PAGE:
What matters most for me at the end of the day is being of service and connecting with others. So now, when I am meeting someone for coffee or going to an event I strive to make real, meaningful, genuine connections. I enter the conversation or experience with an openness I did not have before. And that openness allows me to be a better listener; to be of service.
And when I truly listen to other people I can see different perspectives. I see how a lack of interest in what I am doing has nothing to do with who I am as a person but how I am behaving. Just because we as entrepreneurs think our idea, our solution is so important, so great, so wonderful and so needed does not mean it fits into the lives of our customers.
Not so ironically, those genuine connections may lead to something more, in some instances they have led directly to paid work. Other times they offer insights into ways I can improve my messaging or my services. And than there are those instances where I connect with someone on a deeper level and realize, they are not my target audience. I may like this person and enjoy their company but I do not need to convince them that we should work together. Even though I may have not gotten their business, at the end of the day I can feel good knowing I strove to be of service and make a meaningful connection.
Be True to You
The stuff that matters most to you at the end of the day will likely be different than what matters most to me. I am not saying you have to find fulfillment in being of service and connecting with other people. Find what deeply and truly fulfills you. Which is not usually the stuff that makes you feel good.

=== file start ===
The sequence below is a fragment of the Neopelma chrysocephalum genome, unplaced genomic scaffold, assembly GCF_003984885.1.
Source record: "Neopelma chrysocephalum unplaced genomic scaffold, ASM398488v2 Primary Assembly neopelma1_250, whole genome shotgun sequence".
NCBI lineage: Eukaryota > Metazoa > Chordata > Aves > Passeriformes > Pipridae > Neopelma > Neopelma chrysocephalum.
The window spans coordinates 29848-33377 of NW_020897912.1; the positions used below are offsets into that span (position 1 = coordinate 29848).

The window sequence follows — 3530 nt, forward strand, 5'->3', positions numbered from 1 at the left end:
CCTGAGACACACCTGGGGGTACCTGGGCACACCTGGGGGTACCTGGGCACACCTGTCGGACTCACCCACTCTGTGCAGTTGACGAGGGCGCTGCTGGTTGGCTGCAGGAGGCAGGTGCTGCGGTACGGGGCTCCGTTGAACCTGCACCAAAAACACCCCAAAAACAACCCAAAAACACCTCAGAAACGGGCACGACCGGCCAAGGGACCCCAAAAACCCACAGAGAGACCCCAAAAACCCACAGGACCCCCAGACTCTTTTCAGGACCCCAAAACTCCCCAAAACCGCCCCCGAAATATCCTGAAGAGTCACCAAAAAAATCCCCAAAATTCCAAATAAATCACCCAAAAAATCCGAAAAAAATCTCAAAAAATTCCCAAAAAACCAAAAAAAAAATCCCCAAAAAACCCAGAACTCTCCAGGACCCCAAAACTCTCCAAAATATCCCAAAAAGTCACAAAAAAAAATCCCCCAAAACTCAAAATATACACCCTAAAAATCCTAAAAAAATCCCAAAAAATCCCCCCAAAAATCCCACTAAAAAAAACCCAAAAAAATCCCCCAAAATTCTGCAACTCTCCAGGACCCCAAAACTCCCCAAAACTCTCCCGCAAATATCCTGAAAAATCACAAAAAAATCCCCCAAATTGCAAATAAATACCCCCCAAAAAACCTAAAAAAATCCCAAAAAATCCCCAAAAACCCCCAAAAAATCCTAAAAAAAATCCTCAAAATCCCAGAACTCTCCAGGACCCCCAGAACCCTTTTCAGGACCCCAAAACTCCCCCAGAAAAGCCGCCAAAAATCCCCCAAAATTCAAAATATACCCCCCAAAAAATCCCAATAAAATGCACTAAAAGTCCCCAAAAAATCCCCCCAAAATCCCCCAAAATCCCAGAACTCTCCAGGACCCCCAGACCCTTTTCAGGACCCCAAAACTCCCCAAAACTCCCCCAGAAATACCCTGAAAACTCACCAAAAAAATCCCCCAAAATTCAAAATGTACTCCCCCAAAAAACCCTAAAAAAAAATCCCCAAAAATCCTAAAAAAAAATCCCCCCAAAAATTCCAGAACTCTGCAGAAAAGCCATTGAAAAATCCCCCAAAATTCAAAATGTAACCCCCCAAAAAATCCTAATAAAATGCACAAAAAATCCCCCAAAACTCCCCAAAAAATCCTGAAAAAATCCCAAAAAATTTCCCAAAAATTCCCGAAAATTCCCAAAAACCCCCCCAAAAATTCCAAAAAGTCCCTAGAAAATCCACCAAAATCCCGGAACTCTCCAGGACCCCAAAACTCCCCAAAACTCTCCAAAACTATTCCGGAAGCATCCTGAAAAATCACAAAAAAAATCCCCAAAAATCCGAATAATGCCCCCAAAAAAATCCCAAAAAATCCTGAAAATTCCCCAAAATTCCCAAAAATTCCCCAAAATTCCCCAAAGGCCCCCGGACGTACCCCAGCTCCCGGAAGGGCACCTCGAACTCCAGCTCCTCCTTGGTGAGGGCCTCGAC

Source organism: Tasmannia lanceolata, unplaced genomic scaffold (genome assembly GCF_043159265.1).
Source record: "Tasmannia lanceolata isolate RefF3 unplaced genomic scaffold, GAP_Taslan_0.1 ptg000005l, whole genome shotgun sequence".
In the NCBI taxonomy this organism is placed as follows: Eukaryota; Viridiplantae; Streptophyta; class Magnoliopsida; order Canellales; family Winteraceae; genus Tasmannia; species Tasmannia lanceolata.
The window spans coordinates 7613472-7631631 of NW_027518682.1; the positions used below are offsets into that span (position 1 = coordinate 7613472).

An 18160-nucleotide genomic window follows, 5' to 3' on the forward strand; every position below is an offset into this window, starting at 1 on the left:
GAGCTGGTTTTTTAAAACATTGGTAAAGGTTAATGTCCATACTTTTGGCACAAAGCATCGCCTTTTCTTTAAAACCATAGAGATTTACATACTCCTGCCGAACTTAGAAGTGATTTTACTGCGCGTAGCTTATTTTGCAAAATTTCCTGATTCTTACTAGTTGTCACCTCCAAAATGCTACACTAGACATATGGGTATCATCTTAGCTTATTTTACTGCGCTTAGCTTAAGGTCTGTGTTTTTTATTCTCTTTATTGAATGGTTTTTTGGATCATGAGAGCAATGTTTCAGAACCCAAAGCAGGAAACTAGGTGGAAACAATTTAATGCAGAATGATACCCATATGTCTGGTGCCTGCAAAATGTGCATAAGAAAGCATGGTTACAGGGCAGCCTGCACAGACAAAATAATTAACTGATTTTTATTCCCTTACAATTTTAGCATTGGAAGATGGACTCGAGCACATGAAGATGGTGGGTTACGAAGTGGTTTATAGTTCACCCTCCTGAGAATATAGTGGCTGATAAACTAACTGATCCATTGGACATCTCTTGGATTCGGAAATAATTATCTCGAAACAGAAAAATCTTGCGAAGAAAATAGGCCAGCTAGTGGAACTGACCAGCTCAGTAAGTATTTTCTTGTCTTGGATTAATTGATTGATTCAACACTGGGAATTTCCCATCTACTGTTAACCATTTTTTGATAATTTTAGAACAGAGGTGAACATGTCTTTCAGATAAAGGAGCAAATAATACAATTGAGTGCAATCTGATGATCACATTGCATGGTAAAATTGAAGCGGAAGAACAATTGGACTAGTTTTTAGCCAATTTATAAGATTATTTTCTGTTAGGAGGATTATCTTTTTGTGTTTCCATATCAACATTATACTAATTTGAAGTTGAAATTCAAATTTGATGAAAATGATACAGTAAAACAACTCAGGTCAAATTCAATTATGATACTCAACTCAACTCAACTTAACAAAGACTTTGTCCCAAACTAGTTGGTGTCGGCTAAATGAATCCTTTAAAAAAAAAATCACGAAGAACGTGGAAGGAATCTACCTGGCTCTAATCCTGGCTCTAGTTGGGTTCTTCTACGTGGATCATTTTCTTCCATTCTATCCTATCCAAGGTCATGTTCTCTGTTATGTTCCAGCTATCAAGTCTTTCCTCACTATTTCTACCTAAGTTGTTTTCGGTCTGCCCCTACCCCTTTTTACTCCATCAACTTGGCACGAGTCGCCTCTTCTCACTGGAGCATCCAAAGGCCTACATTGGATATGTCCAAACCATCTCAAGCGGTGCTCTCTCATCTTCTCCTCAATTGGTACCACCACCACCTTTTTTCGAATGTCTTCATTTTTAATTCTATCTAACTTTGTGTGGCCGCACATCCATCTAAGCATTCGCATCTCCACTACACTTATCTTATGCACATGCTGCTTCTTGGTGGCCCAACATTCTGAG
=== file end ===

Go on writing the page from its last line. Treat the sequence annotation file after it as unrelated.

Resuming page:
Not surprisingly, the ego also comes out to play when we are having positive experiences in our businesses. I noticed this just the other day. Someone expressed a desiree to read my book manuscript and I was so elated at their interest I started telling him what to do instead of listening to why he wanted to read it. My ego got the best of me and I missed an opportunity to truly connect!
It is many moments like those, moments where I let my ego and my business smarts get in the way of being true to me, that I have felt the most lost, unsure and disappointed in my business. Sometimes I made money when that happened. Often times I did not. Either way, losing myself to little a is always less satisfying and fulfilling than being true to me! And when I am true to big A, it is a lot easier to let go because it turns out that little a is the one that holds on to things that do not serve me.
The Icarus Deception: How High Will you Fly? by Seth Godin
This recent book of Godin’s is a must read for the innovative entrepreneur. At points, you might feel uncomfortable, as he calls many shared assumptions about the rules of life, work and happiness into question. However, you must embrace the discomfort! Despite the fact that I had a strong desire to edit significant portions of this book, it remains one of the most quotable works I’ve ever read. By the end you’ll be feeling inspired to do that crazy thing you can’t help but do: “Your biggest failure is the thing you dreamed of contributing but didn’t find the guts to do.”